Your fingerprints are uniquely yours. No two people have the same friction ridges, not even twins. Writes The Paris Review:
“Scientists describe the basic patterns of fingerprints in terms of arches, whorls, and loops. (Seventy percent of a fingerprint is made up of loops.) Closer features include dots, lakes, islands, spurs, crossings, and bifurcations. It is true that every print is unique to every finger, even for identical twins, who share the same genetic code.”
Before the fingerprint became a forensic science, its original purpose was economic. Thumbs acted as a stamp of approval.
“Thumb marks were used as personal seals to close business in Babylonia, and, in 1303, a Persian vizier recounted the use of fingerprints as signatures during the Qin and Han Dynasties, noting, “Experience has shown that no two individuals have fingers precisely alike.” The Chinese had realized that before anyone: a Qin dynasty document from the third-century B.C.E, titled “The Volume of Crime Scene Investigation—Burglary,” pointed up fingerprints as a means of evincing whodunnit.”
Even more interesting is how fingerprints form, made permanent by Week 19 of pregnancy. “Fingerprints are formed by friction from touching the walls of our mother’s womb. Sometimes they are called “chanced impressions.””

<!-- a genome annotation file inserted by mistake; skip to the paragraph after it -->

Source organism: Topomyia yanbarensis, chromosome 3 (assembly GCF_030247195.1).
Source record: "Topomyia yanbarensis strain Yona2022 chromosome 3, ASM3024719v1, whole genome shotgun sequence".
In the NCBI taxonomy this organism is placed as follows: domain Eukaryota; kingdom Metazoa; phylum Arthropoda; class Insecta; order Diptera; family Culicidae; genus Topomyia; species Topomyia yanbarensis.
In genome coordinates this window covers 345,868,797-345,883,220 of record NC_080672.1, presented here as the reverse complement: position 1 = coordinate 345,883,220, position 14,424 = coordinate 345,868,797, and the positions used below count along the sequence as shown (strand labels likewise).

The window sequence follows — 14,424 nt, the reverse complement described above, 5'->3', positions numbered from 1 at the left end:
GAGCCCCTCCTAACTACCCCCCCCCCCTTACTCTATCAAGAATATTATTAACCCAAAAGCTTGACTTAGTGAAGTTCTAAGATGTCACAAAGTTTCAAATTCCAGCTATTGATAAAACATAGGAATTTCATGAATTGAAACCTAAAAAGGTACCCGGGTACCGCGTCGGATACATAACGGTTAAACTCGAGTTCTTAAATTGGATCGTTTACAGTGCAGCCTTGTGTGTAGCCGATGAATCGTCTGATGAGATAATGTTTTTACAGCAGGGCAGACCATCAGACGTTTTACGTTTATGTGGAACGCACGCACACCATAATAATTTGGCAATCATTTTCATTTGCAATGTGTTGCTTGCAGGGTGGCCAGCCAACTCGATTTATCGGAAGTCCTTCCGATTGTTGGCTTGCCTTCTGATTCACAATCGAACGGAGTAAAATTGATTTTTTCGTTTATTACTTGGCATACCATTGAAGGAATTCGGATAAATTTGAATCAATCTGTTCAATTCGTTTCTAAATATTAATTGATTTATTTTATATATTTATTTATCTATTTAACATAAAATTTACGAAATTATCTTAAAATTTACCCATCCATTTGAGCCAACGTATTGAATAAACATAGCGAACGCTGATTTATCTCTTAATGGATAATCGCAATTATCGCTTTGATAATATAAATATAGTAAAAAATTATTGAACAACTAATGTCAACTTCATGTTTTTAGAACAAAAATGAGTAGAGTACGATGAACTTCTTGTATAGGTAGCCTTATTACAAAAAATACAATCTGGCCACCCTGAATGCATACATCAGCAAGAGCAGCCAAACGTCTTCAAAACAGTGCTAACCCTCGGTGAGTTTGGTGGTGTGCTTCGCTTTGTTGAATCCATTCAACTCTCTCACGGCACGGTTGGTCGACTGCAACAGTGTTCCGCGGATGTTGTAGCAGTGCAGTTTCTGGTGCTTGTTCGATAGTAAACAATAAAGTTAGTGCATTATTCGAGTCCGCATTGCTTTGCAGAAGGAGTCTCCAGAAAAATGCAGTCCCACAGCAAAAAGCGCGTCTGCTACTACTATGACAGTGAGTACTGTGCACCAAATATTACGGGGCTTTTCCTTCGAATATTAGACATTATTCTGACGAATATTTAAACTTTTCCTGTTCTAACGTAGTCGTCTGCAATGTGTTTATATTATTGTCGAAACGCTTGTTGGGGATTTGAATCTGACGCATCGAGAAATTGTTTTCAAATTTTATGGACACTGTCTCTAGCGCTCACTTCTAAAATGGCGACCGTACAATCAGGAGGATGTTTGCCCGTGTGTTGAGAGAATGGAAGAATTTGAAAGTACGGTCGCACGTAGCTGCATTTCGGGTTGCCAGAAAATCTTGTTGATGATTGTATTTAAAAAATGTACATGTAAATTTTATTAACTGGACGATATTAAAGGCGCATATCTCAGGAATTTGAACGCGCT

Technically, your fingerprints or eyeballs could your access key to anything. You don’t need the phone to act as your digital keys or wallet. Logging into a smartphone with a thumb, the mobile device merely serves as an interlocutor for checking out at places like Starbucks or the bank.
“Wallets and keys might get lost for good if we can pay for cappuccinos and power up cars with our eyeballs or fingers. In the early aughts, when we were increasingly imagining a future where people moved through the world—for better or worse—without anonymity, those people were chipped. But who needs computer chips when you’ve got fingerprints? “The future of biometrics has never been better,” said Becker. “Biometrics have gone mainstream—now people have expectations and habits. People are checking into every Delta Sky Club in the country with biometrics.””
The grooves within your fingerprints can also predict your future.
“The patterns on our fingers do seem to correspond to the lobes of our brains. Some researchers are hailing fingerprints as blueprints. “Fingerprints are the mirrors to our inborn talents and potentials, knacks and likings,” write the authors of one recent paper, who believe people may be able to use their fingerprints to unlock their best selves.”